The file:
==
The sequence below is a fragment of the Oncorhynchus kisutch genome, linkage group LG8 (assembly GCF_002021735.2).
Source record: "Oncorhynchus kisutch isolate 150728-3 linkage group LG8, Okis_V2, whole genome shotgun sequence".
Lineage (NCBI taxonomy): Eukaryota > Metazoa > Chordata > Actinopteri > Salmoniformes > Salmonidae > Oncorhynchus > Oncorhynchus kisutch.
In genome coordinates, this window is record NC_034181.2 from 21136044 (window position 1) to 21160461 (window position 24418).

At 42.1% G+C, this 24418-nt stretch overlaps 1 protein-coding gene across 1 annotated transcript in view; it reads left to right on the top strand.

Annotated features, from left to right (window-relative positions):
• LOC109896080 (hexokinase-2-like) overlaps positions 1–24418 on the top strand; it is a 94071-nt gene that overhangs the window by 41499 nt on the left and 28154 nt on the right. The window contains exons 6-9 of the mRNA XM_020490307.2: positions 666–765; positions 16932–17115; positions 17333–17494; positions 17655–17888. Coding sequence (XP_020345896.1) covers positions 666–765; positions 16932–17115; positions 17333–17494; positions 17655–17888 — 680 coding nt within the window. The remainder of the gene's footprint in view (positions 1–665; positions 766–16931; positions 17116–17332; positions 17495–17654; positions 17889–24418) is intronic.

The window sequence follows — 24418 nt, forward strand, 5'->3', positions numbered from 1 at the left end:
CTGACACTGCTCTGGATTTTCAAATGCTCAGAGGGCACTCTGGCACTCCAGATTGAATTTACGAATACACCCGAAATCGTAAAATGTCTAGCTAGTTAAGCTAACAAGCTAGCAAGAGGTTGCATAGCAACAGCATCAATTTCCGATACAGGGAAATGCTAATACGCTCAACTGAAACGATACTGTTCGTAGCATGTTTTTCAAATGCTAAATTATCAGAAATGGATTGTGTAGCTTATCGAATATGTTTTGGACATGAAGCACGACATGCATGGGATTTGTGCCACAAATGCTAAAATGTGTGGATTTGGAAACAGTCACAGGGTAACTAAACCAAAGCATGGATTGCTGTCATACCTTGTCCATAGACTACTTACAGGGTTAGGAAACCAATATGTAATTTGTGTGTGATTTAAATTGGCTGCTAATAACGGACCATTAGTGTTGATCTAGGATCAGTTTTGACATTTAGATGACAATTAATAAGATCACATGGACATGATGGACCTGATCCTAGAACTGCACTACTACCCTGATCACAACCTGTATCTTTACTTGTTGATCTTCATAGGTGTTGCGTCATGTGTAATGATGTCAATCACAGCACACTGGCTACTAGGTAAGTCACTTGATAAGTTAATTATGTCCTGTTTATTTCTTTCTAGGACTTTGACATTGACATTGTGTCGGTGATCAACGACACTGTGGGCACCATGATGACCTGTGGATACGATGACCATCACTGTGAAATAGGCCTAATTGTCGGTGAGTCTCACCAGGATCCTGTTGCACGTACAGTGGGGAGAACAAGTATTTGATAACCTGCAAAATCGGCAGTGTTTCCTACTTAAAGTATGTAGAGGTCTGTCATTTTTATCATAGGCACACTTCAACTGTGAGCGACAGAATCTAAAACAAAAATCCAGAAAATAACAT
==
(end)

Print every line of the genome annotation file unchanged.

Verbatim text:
The sequence below is a fragment of the Oncorhynchus kisutch genome, linkage group LG8 (assembly GCF_002021735.2).
Source record: "Oncorhynchus kisutch isolate 150728-3 linkage group LG8, Okis_V2, whole genome shotgun sequence".
Lineage (NCBI taxonomy): Eukaryota > Metazoa > Chordata > Actinopteri > Salmoniformes > Salmonidae > Oncorhynchus > Oncorhynchus kisutch.
In genome coordinates, this window is record NC_034181.2 from 21136044 (window position 1) to 21160461 (window position 24418).

At 42.1% G+C, this 24418-nt stretch overlaps 1 protein-coding gene across 1 annotated transcript in view; it reads left to right on the top strand.

Annotated features, from left to right (window-relative positions):
• LOC109896080 (hexokinase-2-like) overlaps positions 1–24418 on the top strand; it is a 94071-nt gene that overhangs the window by 41499 nt on the left and 28154 nt on the right. The window contains exons 6-9 of the mRNA XM_020490307.2: positions 666–765; positions 16932–17115; positions 17333–17494; positions 17655–17888. Coding sequence (XP_020345896.1) covers positions 666–765; positions 16932–17115; positions 17333–17494; positions 17655–17888 — 680 coding nt within the window. The remainder of the gene's footprint in view (positions 1–665; positions 766–16931; positions 17116–17332; positions 17495–17654; positions 17889–24418) is intronic.

The window sequence follows — 24418 nt, forward strand, 5'->3', positions numbered from 1 at the left end:
CTGACACTGCTCTGGATTTTCAAATGCTCAGAGGGCACTCTGGCACTCCAGATTGAATTTACGAATACACCCGAAATCGTAAAATGTCTAGCTAGTTAAGCTAACAAGCTAGCAAGAGGTTGCATAGCAACAGCATCAATTTCCGATACAGGGAAATGCTAATACGCTCAACTGAAACGATACTGTTCGTAGCATGTTTTTCAAATGCTAAATTATCAGAAATGGATTGTGTAGCTTATCGAATATGTTTTGGACATGAAGCACGACATGCATGGGATTTGTGCCACAAATGCTAAAATGTGTGGATTTGGAAACAGTCACAGGGTAACTAAACCAAAGCATGGATTGCTGTCATACCTTGTCCATAGACTACTTACAGGGTTAGGAAACCAATATGTAATTTGTGTGTGATTTAAATTGGCTGCTAATAACGGACCATTAGTGTTGATCTAGGATCAGTTTTGACATTTAGATGACAATTAATAAGATCACATGGACATGATGGACCTGATCCTAGAACTGCACTACTACCCTGATCACAACCTGTATCTTTACTTGTTGATCTTCATAGGTGTTGCGTCATGTGTAATGATGTCAATCACAGCACACTGGCTACTAGGTAAGTCACTTGATAAGTTAATTATGTCCTGTTTATTTCTTTCTAGGACTTTGACATTGACATTGTGTCGGTGATCAACGACACTGTGGGCACCATGATGACCTGTGGATACGATGACCATCACTGTGAAATAGGCCTAATTGTCGGTGAGTCTCACCAGGATCCTGTTGCACGTACAGTGGGGAGAACAAGTATTTGATAACCTGCAAAATCGGCAGTGTTTCCTACTTAAAGTATGTAGAGGTCTGTCATTTTTATCATAGGCACACTTCAACTGTGAGCGACAGAATCTAAAACAAAAATCCAGAAAATAACAT